By 2020, China Could Have Hypersonic Missiles to Sink U.S. Aircraft Carriers

Robert Farley

Security, Asia

Beijing’s next super weapon? 

By 2020, China Could Have Hypersonic Missiles to Sink U.S. Aircraft Carriers

In November, China tested what may become the world’s first operational hypersonic weapon. While Chinese progress in this area surprises no one, the first operational deployment of the weapon will add another weapon to China’s growing antiaccess toolkit, posing a dilemma for U.S. military planners in the Pacific.

What China Tested

Over the past decade China has conducted several tests of potential hypersonic weapons. This new system, however, appears to be a prototype for a deployable capability. As reported by Ankit Panda of the Diplomat, the first test of the DF-17 ballistic missile took place on November 1, 2017, and the second test on November 15. A hypersonic glide vehicle (HGV) detached from the missile during the reentry phase and flew approximately 1,400 kilometers to a target.

The DF-17 appears to be a modified version of a previous People’s Liberation Army Rocket Force (PLARF) missile. It may be possible for the PLARF to modify other, longer-range missiles already in its inventory to carry the HGV. The system can almost certainly deliver either nuclear or conventional payloads, depending on strategic and operational necessity.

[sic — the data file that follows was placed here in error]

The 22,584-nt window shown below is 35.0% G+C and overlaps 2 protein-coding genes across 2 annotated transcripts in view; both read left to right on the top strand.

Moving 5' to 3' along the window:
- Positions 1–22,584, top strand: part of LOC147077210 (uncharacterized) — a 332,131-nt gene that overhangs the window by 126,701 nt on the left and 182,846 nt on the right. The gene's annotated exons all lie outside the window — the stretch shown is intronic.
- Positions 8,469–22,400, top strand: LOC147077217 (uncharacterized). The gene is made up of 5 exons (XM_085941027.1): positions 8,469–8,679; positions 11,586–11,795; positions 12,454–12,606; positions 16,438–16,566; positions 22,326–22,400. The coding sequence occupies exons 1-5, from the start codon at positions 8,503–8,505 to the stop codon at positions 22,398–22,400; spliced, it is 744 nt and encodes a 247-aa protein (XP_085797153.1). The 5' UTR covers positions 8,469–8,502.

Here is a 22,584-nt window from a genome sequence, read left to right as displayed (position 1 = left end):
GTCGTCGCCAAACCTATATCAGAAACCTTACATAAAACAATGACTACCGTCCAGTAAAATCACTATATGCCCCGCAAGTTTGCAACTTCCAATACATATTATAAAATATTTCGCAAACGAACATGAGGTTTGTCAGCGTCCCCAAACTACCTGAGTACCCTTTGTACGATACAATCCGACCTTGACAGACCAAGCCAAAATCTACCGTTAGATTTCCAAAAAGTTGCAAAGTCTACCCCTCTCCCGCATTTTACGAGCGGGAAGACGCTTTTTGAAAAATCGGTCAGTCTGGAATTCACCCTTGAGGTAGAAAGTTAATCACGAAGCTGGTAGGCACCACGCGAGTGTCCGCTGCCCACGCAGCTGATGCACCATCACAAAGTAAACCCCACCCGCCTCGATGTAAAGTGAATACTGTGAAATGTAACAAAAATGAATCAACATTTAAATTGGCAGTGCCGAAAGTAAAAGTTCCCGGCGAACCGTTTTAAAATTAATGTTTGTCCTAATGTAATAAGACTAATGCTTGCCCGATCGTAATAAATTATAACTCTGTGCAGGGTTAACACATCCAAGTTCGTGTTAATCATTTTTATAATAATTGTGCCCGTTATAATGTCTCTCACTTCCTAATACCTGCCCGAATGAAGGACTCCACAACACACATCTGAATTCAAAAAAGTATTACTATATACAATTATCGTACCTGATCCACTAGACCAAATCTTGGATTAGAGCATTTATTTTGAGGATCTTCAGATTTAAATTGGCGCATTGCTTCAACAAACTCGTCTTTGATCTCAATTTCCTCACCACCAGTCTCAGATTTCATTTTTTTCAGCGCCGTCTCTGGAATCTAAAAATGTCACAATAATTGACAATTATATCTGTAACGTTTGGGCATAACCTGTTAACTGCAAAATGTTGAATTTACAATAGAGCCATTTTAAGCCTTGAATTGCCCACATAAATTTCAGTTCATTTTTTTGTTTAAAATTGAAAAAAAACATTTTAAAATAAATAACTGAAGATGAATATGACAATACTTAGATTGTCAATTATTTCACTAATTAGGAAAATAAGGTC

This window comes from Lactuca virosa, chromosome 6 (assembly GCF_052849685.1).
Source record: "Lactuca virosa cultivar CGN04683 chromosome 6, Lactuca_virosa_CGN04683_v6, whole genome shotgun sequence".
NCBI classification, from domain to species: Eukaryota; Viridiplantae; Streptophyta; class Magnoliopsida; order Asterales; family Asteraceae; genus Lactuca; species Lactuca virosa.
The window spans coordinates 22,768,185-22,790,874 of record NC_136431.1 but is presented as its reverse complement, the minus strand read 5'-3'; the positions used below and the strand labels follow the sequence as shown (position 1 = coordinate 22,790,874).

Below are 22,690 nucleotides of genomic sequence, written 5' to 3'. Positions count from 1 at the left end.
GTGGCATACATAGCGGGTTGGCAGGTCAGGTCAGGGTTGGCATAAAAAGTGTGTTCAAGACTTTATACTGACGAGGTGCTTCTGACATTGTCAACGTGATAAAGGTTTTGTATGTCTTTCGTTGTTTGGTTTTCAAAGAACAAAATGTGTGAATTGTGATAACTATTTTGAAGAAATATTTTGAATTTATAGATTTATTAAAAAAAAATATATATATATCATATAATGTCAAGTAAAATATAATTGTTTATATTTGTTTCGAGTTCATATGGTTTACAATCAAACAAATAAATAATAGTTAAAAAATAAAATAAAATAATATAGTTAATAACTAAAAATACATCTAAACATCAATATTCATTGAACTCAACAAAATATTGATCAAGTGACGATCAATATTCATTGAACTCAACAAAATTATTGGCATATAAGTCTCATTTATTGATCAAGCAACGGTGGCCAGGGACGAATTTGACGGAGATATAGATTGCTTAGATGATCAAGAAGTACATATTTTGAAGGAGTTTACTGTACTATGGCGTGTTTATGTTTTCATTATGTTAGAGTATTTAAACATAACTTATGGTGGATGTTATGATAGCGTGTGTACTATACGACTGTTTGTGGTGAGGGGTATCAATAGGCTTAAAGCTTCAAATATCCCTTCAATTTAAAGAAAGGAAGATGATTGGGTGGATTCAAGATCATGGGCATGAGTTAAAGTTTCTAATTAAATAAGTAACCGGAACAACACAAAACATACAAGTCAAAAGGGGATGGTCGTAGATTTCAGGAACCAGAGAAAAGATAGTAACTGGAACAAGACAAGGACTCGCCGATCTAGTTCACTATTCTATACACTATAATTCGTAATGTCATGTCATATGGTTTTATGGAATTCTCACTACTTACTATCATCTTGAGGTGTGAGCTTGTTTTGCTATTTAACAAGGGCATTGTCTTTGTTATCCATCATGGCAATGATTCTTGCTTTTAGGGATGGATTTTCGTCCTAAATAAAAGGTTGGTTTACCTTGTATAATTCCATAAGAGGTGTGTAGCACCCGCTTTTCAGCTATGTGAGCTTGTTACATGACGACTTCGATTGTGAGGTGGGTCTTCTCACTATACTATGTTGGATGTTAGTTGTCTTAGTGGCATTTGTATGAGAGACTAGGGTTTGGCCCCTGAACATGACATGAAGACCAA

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U.S. analysts don’t expect the vehicle to enter service until 2020, but by that point the PLARF may have significantly expanded the means through which it can deploy and deliver an HGV. Longer-range missiles would both expand China’s reach farther into the Pacific and make it more difficult for the United States to attack launch points, by enabling bases deep within the Chinese interior.

What Do Hypersonics Do?

While hypersonic cruise missiles exist, the new Chinese HGV deploys from a ballistic missile, then glides to a target on a flight path much different (and much less predictable) than that of a traditional ballistic missile. The glide path is lower and slower than a normal ballistic-missile payload, although still generally higher and faster than a traditional cruise missile. The HGV may have maneuverable characteristics during its terminal phase, which would allow it to strike mobile targets such as aircraft carriers. In the initial launch phase, the HGV closely resembles a ballistic missile,…

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